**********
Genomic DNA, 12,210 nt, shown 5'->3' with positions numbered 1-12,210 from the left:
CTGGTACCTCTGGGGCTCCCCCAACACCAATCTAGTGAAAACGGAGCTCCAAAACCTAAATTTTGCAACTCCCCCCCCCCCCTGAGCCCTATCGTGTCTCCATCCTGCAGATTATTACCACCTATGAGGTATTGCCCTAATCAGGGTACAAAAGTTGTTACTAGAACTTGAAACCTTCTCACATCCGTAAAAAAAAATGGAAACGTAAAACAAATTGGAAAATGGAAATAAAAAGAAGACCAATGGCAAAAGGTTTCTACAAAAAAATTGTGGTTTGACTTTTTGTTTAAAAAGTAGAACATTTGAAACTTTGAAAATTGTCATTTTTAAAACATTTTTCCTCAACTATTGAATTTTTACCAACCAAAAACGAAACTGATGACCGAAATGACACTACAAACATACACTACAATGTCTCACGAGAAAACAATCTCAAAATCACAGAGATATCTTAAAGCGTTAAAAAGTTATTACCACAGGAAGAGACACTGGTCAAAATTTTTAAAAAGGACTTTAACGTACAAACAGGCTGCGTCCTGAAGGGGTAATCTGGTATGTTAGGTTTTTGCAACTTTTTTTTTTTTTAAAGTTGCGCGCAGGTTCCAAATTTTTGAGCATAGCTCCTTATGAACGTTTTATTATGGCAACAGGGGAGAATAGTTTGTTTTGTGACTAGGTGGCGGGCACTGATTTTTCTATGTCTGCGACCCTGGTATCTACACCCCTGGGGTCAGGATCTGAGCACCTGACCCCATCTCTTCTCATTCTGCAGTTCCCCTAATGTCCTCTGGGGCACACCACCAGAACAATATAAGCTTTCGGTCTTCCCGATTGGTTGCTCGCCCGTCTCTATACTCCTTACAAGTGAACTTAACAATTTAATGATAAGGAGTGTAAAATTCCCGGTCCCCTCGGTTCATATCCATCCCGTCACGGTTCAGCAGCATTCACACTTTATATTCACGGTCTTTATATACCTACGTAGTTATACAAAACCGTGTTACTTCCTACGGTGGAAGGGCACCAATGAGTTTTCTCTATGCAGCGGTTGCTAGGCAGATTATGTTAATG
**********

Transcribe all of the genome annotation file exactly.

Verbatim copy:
Genomic DNA, 12,210 nt, shown 5'->3' with positions numbered 1-12,210 from the left:
CTGGTACCTCTGGGGCTCCCCCAACACCAATCTAGTGAAAACGGAGCTCCAAAACCTAAATTTTGCAACTCCCCCCCCCCCCTGAGCCCTATCGTGTCTCCATCCTGCAGATTATTACCACCTATGAGGTATTGCCCTAATCAGGGTACAAAAGTTGTTACTAGAACTTGAAACCTTCTCACATCCGTAAAAAAAAATGGAAACGTAAAACAAATTGGAAAATGGAAATAAAAAGAAGACCAATGGCAAAAGGTTTCTACAAAAAAATTGTGGTTTGACTTTTTGTTTAAAAAGTAGAACATTTGAAACTTTGAAAATTGTCATTTTTAAAACATTTTTCCTCAACTATTGAATTTTTACCAACCAAAAACGAAACTGATGACCGAAATGACACTACAAACATACACTACAATGTCTCACGAGAAAACAATCTCAAAATCACAGAGATATCTTAAAGCGTTAAAAAGTTATTACCACAGGAAGAGACACTGGTCAAAATTTTTAAAAAGGACTTTAACGTACAAACAGGCTGCGTCCTGAAGGGGTAATCTGGTATGTTAGGTTTTTGCAACTTTTTTTTTTTTTAAAGTTGCGCGCAGGTTCCAAATTTTTGAGCATAGCTCCTTATGAACGTTTTATTATGGCAACAGGGGAGAATAGTTTGTTTTGTGACTAGGTGGCGGGCACTGATTTTTCTATGTCTGCGACCCTGGTATCTACACCCCTGGGGTCAGGATCTGAGCACCTGACCCCATCTCTTCTCATTCTGCAGTTCCCCTAATGTCCTCTGGGGCACACCACCAGAACAATATAAGCTTTCGGTCTTCCCGATTGGTTGCTCGCCCGTCTCTATACTCCTTACAAGTGAACTTAACAATTTAATGATAAGGAGTGTAAAATTCCCGGTCCCCTCGGTTCATATCCATCCCGTCACGGTTCAGCAGCATTCACACTTTATATTCACGGTCTTTATATACCTACGTAGTTATACAAAACCGTGTTACTTCCTACGGTGGAAGGGCACCAATGAGTTTTCTCTATGCAGCGGTTGCTAGGCAGATTATGTTAATG